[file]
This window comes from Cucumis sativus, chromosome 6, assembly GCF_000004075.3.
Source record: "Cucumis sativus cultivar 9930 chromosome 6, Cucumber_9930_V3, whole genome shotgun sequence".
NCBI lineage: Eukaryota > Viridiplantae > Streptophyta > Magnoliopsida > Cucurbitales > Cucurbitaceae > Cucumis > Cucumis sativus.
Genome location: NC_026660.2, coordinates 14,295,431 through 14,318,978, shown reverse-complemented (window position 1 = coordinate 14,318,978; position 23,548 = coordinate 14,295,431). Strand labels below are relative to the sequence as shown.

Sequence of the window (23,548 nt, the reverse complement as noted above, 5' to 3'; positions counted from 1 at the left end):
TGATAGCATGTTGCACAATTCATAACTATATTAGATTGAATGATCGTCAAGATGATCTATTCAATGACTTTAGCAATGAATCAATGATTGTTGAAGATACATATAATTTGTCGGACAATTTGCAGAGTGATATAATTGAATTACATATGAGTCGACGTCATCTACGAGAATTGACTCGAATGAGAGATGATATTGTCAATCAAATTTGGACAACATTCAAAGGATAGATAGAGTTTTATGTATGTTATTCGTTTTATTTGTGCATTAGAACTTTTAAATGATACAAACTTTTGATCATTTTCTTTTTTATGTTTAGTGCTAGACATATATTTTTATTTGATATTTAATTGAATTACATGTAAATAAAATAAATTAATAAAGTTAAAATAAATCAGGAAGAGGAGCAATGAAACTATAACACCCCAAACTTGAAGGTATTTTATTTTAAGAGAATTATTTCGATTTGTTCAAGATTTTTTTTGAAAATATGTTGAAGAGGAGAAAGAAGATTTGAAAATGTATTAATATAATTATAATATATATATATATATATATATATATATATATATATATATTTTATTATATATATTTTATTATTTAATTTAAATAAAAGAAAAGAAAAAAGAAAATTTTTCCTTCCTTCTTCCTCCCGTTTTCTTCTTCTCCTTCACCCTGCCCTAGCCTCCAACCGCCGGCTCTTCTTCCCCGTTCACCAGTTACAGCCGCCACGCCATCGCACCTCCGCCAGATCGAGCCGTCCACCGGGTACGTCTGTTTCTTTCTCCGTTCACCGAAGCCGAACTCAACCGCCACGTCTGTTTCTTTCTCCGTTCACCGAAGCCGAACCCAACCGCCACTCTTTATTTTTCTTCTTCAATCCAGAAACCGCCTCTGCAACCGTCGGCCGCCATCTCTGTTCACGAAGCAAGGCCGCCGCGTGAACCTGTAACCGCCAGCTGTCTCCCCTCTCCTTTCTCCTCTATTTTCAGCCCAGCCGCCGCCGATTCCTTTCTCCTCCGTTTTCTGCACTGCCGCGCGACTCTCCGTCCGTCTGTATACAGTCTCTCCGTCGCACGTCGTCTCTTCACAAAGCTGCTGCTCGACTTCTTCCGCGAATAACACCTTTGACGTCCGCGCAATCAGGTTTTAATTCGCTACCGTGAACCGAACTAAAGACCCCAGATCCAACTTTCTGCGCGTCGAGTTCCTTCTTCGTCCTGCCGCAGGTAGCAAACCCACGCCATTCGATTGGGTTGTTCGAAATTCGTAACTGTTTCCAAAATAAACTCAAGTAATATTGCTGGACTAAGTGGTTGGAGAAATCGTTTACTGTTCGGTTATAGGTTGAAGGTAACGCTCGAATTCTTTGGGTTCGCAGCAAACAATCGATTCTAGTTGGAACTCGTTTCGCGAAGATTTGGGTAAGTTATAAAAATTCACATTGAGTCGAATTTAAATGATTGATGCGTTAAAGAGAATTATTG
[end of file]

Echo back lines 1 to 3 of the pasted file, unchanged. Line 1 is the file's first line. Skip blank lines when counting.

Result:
This window comes from Cucumis sativus, chromosome 6, assembly GCF_000004075.3.
Source record: "Cucumis sativus cultivar 9930 chromosome 6, Cucumber_9930_V3, whole genome shotgun sequence".
NCBI lineage: Eukaryota > Viridiplantae > Streptophyta > Magnoliopsida > Cucurbitales > Cucurbitaceae > Cucumis > Cucumis sativus.